Rent Shop Volunteer Join

Q. Who is Mr. Smarty Plants?

A: There are those who suspect Wildflower Center volunteers are the culpable and capable culprits. Yet, others think staff members play some, albeit small, role. You can torture us with your plant questions, but we will never reveal the Green Guru's secret identity.

Help us grow by giving to the Plant Database Fund or by becoming a member

Did you know you can access the Native Plant Information Network with your web-enabled smartphone?

Share

Ask Mr. Smarty Plants

Ask Mr. Smarty Plants is a free service provided by the staff and volunteers at the Lady Bird Johnson Wildflower Center.

Search Smarty Plants
See a list of all Smarty Plants questions

Please forgive us, but Mr. Smarty Plants has been overwhelmed by a flood of mail and must take a break for awhile to catch up. We hope to be accepting new questions again soon. Thank you!

Need help with plant identification, visit the plant identification page.

 
rate this answer
Not Yet Rated

Saturday - January 05, 2008

From: Austin, TX
Region: Southwest
Topic: Non-Natives
Title: Non-native purple lantana
Answered by: Barbara Medford

QUESTION:

I have found some purple trailing lantana on our land. (This land has never been inhabited, as far as I know of.) This is not one of the yellow/pink or yellow/red native varieties. Is this indeed a type of native or possibly one of the currently popular hybrids that has been bird planted?

ANSWER:

On the Texas Invasives website, we found this page on Lantana montividensis which may prove to be the one you are finding on your land. It is a native of tropical South America and is widely used as a ground cover. The very fact that it is on the Texas Invasives list is an indication it's probably not the most desirable plant.

However, there is Glandularia bipinnatifida (Dakota mock vervain) which also has clusters of lantana-like purple flowers. This is a native of Texas, can spread to cover acres with its trailing branches and flowers, and is deer-resistant. Because your land is previously uninhabited, it is more likely that the plant in question is this one. Whether you try to keep it or remove it depends on the uses you wish to make of the land. It attracts butterflies, and blooms a good part of the year, has no poisonous parts and is adapted to the area, so it would make a very attractive addition. If you're planning a more formal garden for the property, the Dakota mock vervain could itself become invasive. Even a native can be invasive.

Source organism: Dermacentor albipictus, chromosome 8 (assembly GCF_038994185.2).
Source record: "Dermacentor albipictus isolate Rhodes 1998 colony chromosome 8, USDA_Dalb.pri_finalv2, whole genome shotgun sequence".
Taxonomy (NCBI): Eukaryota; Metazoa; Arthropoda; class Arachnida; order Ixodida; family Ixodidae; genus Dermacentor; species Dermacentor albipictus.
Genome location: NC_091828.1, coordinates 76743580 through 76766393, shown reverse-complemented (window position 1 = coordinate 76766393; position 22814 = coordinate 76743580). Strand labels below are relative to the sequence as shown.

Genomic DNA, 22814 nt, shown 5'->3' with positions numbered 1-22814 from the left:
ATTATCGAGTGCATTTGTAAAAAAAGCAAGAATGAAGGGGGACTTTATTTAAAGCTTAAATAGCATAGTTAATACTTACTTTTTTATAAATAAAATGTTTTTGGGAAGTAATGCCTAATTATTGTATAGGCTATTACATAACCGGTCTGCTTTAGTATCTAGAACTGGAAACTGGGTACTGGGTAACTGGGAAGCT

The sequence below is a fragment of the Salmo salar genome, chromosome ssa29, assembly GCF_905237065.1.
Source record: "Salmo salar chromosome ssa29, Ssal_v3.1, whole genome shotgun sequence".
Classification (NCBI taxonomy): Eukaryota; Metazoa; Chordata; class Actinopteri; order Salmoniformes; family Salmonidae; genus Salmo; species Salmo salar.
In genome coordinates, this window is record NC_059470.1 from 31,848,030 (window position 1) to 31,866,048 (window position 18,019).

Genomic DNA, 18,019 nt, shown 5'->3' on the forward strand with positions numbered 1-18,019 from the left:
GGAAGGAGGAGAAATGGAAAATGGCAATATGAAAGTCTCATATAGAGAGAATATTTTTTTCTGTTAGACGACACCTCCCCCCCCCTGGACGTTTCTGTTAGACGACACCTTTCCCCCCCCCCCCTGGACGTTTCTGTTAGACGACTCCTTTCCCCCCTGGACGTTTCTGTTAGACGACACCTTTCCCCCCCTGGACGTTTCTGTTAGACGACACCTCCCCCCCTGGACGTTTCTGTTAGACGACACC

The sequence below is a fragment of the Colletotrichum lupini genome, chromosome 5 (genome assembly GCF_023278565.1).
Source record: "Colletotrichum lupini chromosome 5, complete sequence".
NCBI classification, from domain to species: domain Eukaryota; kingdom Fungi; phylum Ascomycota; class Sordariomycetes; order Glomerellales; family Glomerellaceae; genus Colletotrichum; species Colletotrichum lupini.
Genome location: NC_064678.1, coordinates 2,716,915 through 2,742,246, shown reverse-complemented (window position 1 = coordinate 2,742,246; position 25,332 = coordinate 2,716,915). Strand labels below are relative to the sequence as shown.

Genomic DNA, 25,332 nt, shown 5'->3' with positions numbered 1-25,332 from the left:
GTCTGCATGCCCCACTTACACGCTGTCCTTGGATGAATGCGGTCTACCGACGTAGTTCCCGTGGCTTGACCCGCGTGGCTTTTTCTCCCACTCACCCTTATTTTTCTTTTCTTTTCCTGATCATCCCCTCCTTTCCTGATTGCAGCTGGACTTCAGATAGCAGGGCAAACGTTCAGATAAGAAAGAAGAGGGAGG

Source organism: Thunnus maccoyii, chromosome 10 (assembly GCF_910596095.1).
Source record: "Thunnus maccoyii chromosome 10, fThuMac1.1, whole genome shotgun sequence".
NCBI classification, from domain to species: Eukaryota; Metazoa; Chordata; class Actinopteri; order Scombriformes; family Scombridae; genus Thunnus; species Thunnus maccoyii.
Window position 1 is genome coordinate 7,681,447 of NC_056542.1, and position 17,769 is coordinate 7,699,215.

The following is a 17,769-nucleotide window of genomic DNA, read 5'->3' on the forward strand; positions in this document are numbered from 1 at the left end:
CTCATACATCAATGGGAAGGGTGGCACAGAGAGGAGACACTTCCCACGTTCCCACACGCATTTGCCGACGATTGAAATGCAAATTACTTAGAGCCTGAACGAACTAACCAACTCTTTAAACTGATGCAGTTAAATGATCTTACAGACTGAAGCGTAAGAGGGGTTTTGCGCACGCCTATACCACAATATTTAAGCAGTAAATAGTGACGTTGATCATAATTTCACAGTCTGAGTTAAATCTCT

If neither of these appear to be the plant in question, you might try sending us a picture, using the instructions on the  "Ask Mr. Smarty Plants" page in the lower right hand corner, and we'll see if we can get a better identification.

 


Glandularia bipinnatifida

 

 

 

More Non-Natives Questions

Non-native lilac in a pot in New Hampshire
May 18, 2009 - I live in an apartment with a balcony that gets morning sun but is in the shade by 3 pm. Can I plant a lilac in a pot? What perennial would do well in New Hampshire? I love lilacs and would like to...
view the full question and answer

Failure to thrive of Actaea simplex in Washington State
September 07, 2008 - I have a Actaea simplex 'Hillside Black Beauty' that I planted in mid August 2007 in a partial, almost full shade spot. This year it came back , but the foliage is brown with dark and light green a...
view the full question and answer

Eliminating gift plant from flowerbed
June 20, 2010 - A neighbor gave me cuttings of a lush green plant with a blue flower with a yellow center that is only open in morning. It has become very invasive. I cut it back and dug at least 6-12" deep to get t...
view the full question and answer

Care of non-native lilac
July 14, 2006 - How and when do we prune lilacs bushes ?
view the full question and answer

White spots on Hibiscus leaves
August 06, 2008 - My hibiscus trees have white spots or splotches on the leaves. What is it and what can I do to get rid of it? Also, the birds are eating my tomatoes faster than i can grow them. I've used the owl &...
view the full question and answer

Support the Wildflower Center by Donating Online or Becoming a Member today.